A Ketchikan City Council member is suing the city for at least $100,000 after he says he was hit by a Ketchikan police car while crossing a downtown intersection more than two years ago.
It’s a contentious matter that’s ended up in court. But here’s where all sides seem to agree:
It was Valentine’s Day 2019. Sam Bergeron, who’s been on and off the Ketchikan City Council since 2007, was walking home with his wife, Linda Millard, after a celebratory dinner. They passed the Ketchikan Police Department and stepped into a crosswalk at Grant Street.
That’s where they were both hit by Officer Bryan Perez’s police cruiser. They were both injured and an ambulance took them to the hospital, according to a lawsuit the married couple filed against the city in January. Lawyers for the city confirmed the basic facts in their answer to the suit.
Bergeron and his attorney declined to comment. But in court filings, Bergeron’s lawyer says he suffered a concussion, plus what he describes as “significant injury to his body.” Millard was hurt as well. They say they were emotionally traumatized and suffered “significant” — but unspecified — financial damages. The pair say they are still undergoing treatment for the injuries.
Both the police chief and city attorney declined to comment. But a police report confirms the couple were treated for what the report describes as “minor injuries” before they were discharged from the hospital.
In their lawsuit, Bergeron and Millard say that “several days” later, the police officer showed up at their home. In court filings, attorneys for the city say Officer Perez’s intent was to apologize and check up on them.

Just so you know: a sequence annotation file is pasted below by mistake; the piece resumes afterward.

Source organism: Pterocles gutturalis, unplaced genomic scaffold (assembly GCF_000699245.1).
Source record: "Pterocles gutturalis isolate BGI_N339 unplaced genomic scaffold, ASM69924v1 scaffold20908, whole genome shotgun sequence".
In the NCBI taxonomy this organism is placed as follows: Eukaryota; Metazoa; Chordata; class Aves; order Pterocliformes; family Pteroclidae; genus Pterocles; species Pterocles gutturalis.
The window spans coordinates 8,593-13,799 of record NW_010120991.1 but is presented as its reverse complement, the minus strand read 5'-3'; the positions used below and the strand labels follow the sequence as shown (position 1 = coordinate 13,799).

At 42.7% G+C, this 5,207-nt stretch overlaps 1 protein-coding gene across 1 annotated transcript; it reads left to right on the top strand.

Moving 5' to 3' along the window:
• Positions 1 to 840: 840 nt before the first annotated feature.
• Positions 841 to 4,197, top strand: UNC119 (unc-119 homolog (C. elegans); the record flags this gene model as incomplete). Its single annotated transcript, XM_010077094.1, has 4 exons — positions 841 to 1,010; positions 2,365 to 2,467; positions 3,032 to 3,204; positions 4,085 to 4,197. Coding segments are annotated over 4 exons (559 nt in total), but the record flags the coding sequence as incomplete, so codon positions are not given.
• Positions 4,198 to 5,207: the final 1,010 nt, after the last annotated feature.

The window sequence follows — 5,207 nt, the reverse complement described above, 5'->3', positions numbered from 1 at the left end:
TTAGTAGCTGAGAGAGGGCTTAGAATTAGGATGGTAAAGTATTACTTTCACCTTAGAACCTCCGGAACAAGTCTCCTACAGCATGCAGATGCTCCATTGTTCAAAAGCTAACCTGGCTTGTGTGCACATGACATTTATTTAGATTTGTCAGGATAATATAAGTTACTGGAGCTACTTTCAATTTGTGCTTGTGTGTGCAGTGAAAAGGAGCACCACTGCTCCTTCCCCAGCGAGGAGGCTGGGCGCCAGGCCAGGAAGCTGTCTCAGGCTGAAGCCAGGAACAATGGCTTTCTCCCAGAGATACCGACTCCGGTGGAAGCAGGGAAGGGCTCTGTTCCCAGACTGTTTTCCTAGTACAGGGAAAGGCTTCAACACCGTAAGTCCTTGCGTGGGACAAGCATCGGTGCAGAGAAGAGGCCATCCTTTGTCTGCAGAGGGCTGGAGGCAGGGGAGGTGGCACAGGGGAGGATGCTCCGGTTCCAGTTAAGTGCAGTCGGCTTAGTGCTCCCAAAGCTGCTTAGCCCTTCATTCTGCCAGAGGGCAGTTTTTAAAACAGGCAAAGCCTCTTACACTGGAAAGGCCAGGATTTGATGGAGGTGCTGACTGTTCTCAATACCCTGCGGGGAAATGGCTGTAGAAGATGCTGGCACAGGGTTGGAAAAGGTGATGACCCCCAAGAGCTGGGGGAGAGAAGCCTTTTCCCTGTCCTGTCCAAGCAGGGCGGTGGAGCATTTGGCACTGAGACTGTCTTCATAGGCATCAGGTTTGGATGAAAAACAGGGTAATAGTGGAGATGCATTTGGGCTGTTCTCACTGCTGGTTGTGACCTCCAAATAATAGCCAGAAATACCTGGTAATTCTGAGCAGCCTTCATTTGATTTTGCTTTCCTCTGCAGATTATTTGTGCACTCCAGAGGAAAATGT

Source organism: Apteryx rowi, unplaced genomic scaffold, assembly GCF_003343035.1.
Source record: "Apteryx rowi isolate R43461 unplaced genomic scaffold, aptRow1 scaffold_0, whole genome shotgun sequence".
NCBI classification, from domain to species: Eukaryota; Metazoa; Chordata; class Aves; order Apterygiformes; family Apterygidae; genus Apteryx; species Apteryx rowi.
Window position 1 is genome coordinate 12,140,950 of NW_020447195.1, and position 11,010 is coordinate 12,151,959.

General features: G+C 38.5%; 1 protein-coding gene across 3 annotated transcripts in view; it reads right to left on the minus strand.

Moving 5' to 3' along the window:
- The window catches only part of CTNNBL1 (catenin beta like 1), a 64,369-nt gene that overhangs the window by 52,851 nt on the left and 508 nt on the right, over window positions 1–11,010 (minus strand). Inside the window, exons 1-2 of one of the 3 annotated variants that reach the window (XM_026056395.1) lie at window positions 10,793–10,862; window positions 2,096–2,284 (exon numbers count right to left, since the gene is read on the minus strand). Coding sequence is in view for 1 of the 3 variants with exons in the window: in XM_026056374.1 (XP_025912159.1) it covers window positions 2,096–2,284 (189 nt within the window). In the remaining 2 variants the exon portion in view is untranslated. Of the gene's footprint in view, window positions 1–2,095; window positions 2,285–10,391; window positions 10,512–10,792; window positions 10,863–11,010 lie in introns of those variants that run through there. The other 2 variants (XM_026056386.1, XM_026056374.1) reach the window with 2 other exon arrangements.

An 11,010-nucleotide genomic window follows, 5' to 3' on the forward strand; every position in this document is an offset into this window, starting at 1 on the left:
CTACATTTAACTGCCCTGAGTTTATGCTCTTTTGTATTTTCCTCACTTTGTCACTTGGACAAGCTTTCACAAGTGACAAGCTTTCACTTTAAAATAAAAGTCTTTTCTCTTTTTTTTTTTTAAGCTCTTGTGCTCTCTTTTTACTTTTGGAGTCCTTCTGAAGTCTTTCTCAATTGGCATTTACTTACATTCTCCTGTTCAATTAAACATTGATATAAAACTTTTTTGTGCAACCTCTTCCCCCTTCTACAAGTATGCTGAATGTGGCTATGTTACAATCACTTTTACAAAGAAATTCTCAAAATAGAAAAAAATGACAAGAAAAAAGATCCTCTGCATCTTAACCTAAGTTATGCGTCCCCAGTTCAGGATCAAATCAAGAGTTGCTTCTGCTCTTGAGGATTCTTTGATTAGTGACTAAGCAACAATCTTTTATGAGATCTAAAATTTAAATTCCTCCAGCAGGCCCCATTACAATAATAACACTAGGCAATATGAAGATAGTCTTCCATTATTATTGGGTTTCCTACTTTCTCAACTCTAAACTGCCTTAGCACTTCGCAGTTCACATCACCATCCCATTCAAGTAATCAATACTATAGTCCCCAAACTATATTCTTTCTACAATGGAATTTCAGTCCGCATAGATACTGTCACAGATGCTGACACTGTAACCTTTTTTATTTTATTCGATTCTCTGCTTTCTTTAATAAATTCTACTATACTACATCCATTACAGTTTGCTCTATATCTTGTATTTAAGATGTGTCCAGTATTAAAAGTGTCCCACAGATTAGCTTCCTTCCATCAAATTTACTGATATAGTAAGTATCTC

But the husband and wife see it differently. They describe the visit as “unannounced and uninvited” and say it was meant to intimidate them and head off legal action. They say the visit was “outrageous conduct by a police officer of the Ketchikan Police Department.”
Bergeron and Millard also say this wasn’t the first time pedestrians had been hit in that very same intersection. But they say the city has failed to put up warning signs or improve streetlights in the area. They say that’s evidence of negligence.
The city denies the allegation in court filings, and the police report notes that the intersection is “fairly well lit.”
City officials did not respond to questions asking whether the incident had been investigated by an outside agency or whether the officer faced any administrative sanction over the incident.
Bergeron and Millard are seeking upwards of $100,000 each for assault and battery, negligence, reckless driving and emotional distress, plus attorney’s fees. A trial is set for February.
Bergeron’s term on the council expires in October. He is not seeking reelection.